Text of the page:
From the explosive opener, “Regular John,” to the subtle and soulful closing song, “I Was a Teenage Hand Model,” this is one splendid debut album by QOTSA. From the gimmicky Mexican-tinged thematics, to the abstract song titles that have seemingly little to do with the lyrics, to the crushing and tuneful guitars and awesome drum work, this is one of the best rock and roll CDs in my collection. It’s like Led Zeppelin meeting the Pixies who meet up with the Stone Temple Pilots. There’s lots of muscially pleasing stuff here, riff after riff, gigantic chord after gigantic chord, as the songs breezily sail forward before you even know what hit you, without one plain or unworthy musical moment occuring.
Mastermind Josh Homme, he of the pleasing, purely melodious song structures emanating from his head to his guitar on a 24-hour basis, plays stellar guitars while changing his falsetto voice and mood from mournful to pleading to bored as the album moves along. It’s not all Homme, though. Part of this album’s charm is its pervading darkness, underneath all the big guitars, crass, indifferent attitude and bravado. Much of this ingratiating darkness comes from the heavy bass sound heard throughout. Mixed with Homme’s crush-heavy ax guitar is somber, Soundgarden-like tuning down, which makes for great music. These guys are much more akin to Nirvana than bands like the Foo Fighters, Blink-182 or most radio bands today who are slaves to their record companies. In my mind, QOTSA were undoubtedly so sure of themselves back in 1998 for one reason: Their music was unstoppable. It’s notable that QOTSA’s original drummer was great on the skins; his drums on this album really enhance the overall sound.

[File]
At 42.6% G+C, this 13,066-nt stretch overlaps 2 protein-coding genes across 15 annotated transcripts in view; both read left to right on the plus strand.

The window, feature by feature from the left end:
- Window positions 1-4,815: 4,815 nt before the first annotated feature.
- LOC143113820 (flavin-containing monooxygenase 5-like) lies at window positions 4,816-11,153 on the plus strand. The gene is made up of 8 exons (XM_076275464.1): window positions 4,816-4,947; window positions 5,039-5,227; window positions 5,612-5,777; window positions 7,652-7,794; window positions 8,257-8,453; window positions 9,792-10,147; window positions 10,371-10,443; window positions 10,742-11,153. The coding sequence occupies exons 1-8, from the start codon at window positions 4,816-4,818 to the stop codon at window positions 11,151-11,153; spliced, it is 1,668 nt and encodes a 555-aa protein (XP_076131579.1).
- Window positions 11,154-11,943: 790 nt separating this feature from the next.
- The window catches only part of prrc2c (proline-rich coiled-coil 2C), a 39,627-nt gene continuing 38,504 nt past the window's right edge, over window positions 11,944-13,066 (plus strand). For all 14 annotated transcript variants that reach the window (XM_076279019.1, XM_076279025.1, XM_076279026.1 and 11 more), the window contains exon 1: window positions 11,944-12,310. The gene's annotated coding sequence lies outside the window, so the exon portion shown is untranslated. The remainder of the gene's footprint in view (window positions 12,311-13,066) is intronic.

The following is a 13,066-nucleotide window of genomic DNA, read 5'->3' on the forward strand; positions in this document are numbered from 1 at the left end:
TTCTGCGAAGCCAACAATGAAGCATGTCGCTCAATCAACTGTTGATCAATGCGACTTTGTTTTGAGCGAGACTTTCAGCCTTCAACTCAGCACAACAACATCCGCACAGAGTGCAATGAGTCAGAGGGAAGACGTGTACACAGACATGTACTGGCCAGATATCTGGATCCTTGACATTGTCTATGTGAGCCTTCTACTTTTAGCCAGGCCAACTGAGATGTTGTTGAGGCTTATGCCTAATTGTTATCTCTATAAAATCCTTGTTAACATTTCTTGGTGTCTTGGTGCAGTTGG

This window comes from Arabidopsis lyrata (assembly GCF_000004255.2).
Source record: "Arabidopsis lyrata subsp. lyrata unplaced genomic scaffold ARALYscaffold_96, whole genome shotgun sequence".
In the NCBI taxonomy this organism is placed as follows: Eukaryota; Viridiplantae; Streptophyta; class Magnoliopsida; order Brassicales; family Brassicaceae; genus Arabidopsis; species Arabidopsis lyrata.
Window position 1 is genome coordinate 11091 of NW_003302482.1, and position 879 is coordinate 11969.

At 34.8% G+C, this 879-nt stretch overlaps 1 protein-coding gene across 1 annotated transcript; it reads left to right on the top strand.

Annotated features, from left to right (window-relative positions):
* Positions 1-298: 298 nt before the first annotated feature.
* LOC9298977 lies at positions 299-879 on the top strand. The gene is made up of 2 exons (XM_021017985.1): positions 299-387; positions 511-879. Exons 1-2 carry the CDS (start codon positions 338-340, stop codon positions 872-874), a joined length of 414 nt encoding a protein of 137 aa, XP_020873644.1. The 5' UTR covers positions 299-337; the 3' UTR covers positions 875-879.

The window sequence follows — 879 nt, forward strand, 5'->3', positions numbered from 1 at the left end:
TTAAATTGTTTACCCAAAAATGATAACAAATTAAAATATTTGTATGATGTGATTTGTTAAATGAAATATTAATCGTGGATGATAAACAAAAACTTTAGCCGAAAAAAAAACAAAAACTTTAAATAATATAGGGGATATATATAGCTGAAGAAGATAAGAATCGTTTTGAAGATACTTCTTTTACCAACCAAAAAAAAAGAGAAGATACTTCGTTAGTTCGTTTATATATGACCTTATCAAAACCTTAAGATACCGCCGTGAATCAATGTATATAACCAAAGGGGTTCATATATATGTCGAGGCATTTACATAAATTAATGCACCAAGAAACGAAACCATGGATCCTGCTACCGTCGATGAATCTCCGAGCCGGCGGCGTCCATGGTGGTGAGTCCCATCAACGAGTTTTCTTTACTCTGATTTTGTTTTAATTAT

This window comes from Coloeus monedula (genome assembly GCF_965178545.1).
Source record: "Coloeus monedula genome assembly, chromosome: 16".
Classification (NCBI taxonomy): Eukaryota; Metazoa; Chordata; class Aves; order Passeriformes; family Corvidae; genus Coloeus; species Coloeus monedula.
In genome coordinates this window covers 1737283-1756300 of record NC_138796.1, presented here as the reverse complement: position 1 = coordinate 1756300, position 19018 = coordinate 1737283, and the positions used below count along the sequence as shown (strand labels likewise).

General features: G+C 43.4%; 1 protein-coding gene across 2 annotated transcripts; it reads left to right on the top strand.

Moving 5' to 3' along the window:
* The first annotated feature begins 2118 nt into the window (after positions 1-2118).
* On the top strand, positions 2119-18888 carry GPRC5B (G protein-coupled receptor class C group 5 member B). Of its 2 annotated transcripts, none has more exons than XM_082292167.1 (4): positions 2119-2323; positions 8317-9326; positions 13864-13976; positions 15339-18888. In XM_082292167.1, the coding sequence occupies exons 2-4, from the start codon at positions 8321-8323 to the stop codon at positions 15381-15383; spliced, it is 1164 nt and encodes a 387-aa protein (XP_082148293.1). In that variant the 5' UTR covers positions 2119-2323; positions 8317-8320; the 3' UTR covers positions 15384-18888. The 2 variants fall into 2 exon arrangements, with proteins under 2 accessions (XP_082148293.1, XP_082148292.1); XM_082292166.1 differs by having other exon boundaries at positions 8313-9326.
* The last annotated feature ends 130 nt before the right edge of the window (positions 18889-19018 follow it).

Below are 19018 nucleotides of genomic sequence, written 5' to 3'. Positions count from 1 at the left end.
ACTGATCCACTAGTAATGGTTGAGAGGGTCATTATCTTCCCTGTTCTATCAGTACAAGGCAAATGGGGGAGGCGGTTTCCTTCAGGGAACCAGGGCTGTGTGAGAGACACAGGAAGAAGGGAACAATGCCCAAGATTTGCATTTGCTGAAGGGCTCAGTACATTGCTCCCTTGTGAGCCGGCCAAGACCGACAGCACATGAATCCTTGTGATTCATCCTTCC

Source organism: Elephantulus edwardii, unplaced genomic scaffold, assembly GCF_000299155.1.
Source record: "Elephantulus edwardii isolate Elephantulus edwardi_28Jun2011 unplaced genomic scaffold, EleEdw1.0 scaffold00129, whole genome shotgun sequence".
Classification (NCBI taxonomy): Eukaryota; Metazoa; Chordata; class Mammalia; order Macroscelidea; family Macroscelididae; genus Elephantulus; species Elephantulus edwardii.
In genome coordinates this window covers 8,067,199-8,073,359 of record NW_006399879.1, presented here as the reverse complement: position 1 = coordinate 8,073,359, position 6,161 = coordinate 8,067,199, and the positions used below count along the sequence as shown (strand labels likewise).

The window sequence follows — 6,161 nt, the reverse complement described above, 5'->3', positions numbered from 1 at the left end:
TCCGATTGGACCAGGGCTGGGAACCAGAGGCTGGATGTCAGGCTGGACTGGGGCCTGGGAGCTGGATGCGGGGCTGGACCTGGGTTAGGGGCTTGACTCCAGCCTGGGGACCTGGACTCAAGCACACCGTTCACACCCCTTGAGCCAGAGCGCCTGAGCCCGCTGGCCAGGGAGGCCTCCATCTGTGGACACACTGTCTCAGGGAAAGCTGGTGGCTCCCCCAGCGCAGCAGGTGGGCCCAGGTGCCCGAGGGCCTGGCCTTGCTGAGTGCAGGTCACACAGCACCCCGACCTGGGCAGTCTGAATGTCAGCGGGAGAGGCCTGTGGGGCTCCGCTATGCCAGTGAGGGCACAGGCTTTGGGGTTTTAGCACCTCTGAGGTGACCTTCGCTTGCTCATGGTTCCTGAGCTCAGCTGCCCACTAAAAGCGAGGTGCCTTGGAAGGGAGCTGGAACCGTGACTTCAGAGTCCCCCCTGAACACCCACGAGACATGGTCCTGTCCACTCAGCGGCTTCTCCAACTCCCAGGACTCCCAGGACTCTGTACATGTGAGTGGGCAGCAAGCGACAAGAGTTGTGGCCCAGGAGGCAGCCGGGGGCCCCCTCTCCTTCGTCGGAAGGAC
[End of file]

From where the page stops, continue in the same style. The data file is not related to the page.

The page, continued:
One song of special mention is the somber “You Can’t Quit Me Baby.” Playing the role of a lost, depressed soul, Homme sounds mournful and weary as a heavy bass and hard-popping drums surround his isolated voice like down-and-out bliss. The song is a bit of a respite on this heavy rock record, and it fully makes its point, even stands out quite prominently as the music begins to wind down.
No, this debut record is not as complex or musically diverse as QOTSA’s later album, Songs for the Deaf, nor is it as sonically easy on the ears perhaps as Queens of the Stone Age – Rated R, but therein lies its beauty. This is Led Zeppelin for a later age — Zeppelin with a sense of humor, irony and better tunes.